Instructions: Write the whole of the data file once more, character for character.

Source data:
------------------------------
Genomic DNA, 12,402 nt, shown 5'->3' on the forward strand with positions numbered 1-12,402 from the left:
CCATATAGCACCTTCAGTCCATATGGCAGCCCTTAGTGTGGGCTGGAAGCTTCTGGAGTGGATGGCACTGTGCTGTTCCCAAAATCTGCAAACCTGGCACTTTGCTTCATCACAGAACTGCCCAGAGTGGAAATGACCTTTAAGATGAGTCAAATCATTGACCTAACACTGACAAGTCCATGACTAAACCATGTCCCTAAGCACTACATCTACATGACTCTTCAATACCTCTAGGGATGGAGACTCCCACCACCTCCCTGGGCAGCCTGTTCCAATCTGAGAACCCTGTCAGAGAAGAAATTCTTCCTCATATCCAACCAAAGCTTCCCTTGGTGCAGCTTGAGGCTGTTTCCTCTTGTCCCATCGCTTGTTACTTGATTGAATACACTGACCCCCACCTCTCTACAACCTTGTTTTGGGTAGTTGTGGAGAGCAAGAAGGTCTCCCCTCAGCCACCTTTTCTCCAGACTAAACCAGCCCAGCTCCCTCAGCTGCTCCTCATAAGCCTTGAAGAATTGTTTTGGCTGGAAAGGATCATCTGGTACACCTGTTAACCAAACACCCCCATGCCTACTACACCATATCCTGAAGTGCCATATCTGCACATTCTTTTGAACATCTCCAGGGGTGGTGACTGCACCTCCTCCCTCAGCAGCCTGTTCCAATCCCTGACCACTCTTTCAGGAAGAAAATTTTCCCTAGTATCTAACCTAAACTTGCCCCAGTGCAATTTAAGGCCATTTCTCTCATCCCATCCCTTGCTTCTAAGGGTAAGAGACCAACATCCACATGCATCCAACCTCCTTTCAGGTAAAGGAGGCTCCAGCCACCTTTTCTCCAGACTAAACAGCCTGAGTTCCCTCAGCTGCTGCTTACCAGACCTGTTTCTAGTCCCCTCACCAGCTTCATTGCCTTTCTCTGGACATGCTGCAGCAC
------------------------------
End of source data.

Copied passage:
Genomic DNA, 12,402 nt, shown 5'->3' on the forward strand with positions numbered 1-12,402 from the left:
CCATATAGCACCTTCAGTCCATATGGCAGCCCTTAGTGTGGGCTGGAAGCTTCTGGAGTGGATGGCACTGTGCTGTTCCCAAAATCTGCAAACCTGGCACTTTGCTTCATCACAGAACTGCCCAGAGTGGAAATGACCTTTAAGATGAGTCAAATCATTGACCTAACACTGACAAGTCCATGACTAAACCATGTCCCTAAGCACTACATCTACATGACTCTTCAATACCTCTAGGGATGGAGACTCCCACCACCTCCCTGGGCAGCCTGTTCCAATCTGAGAACCCTGTCAGAGAAGAAATTCTTCCTCATATCCAACCAAAGCTTCCCTTGGTGCAGCTTGAGGCTGTTTCCTCTTGTCCCATCGCTTGTTACTTGATTGAATACACTGACCCCCACCTCTCTACAACCTTGTTTTGGGTAGTTGTGGAGAGCAAGAAGGTCTCCCCTCAGCCACCTTTTCTCCAGACTAAACCAGCCCAGCTCCCTCAGCTGCTCCTCATAAGCCTTGAAGAATTGTTTTGGCTGGAAAGGATCATCTGGTACACCTGTTAACCAAACACCCCCATGCCTACTACACCATATCCTGAAGTGCCATATCTGCACATTCTTTTGAACATCTCCAGGGGTGGTGACTGCACCTCCTCCCTCAGCAGCCTGTTCCAATCCCTGACCACTCTTTCAGGAAGAAAATTTTCCCTAGTATCTAACCTAAACTTGCCCCAGTGCAATTTAAGGCCATTTCTCTCATCCCATCCCTTGCTTCTAAGGGTAAGAGACCAACATCCACATGCATCCAACCTCCTTTCAGGTAAAGGAGGCTCCAGCCACCTTTTCTCCAGACTAAACAGCCTGAGTTCCCTCAGCTGCTGCTTACCAGACCTGTTTCTAGTCCCCTCACCAGCTTCATTGCCTTTCTCTGGACATGCTGCAGCAC